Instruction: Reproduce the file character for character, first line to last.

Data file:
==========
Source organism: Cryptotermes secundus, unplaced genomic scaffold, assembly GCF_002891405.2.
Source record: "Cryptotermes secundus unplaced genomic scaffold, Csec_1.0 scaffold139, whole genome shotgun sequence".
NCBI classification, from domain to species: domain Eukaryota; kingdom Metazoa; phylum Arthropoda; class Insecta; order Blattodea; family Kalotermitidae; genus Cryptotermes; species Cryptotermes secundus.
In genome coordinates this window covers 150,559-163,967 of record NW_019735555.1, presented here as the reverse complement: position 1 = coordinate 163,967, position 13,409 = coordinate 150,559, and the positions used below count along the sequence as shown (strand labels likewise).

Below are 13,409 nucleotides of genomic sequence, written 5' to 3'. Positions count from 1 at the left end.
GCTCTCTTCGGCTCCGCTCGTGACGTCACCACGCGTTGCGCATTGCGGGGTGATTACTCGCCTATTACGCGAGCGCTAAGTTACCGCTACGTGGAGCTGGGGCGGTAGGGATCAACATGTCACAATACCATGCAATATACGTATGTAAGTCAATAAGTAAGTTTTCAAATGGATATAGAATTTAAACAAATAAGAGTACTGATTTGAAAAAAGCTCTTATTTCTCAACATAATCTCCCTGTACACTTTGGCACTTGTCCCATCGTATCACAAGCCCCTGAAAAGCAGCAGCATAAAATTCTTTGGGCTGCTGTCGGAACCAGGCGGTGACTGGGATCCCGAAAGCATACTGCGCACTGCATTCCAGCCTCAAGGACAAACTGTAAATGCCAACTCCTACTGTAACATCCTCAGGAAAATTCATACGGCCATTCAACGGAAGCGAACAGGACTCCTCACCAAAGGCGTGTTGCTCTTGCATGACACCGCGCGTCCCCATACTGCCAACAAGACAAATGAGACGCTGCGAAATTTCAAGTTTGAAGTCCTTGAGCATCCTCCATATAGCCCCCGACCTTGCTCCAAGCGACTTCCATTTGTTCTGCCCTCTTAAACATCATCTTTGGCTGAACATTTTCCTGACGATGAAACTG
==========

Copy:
Source organism: Cryptotermes secundus, unplaced genomic scaffold, assembly GCF_002891405.2.
Source record: "Cryptotermes secundus unplaced genomic scaffold, Csec_1.0 scaffold139, whole genome shotgun sequence".
NCBI classification, from domain to species: domain Eukaryota; kingdom Metazoa; phylum Arthropoda; class Insecta; order Blattodea; family Kalotermitidae; genus Cryptotermes; species Cryptotermes secundus.
In genome coordinates this window covers 150,559-163,967 of record NW_019735555.1, presented here as the reverse complement: position 1 = coordinate 163,967, position 13,409 = coordinate 150,559, and the positions used below count along the sequence as shown (strand labels likewise).

Below are 13,409 nucleotides of genomic sequence, written 5' to 3'. Positions count from 1 at the left end.
GCTCTCTTCGGCTCCGCTCGTGACGTCACCACGCGTTGCGCATTGCGGGGTGATTACTCGCCTATTACGCGAGCGCTAAGTTACCGCTACGTGGAGCTGGGGCGGTAGGGATCAACATGTCACAATACCATGCAATATACGTATGTAAGTCAATAAGTAAGTTTTCAAATGGATATAGAATTTAAACAAATAAGAGTACTGATTTGAAAAAAGCTCTTATTTCTCAACATAATCTCCCTGTACACTTTGGCACTTGTCCCATCGTATCACAAGCCCCTGAAAAGCAGCAGCATAAAATTCTTTGGGCTGCTGTCGGAACCAGGCGGTGACTGGGATCCCGAAAGCATACTGCGCACTGCATTCCAGCCTCAAGGACAAACTGTAAATGCCAACTCCTACTGTAACATCCTCAGGAAAATTCATACGGCCATTCAACGGAAGCGAACAGGACTCCTCACCAAAGGCGTGTTGCTCTTGCATGACACCGCGCGTCCCCATACTGCCAACAAGACAAATGAGACGCTGCGAAATTTCAAGTTTGAAGTCCTTGAGCATCCTCCATATAGCCCCCGACCTTGCTCCAAGCGACTTCCATTTGTTCTGCCCTCTTAAACATCATCTTTGGCTGAACATTTTCCTGACGATGAAACTG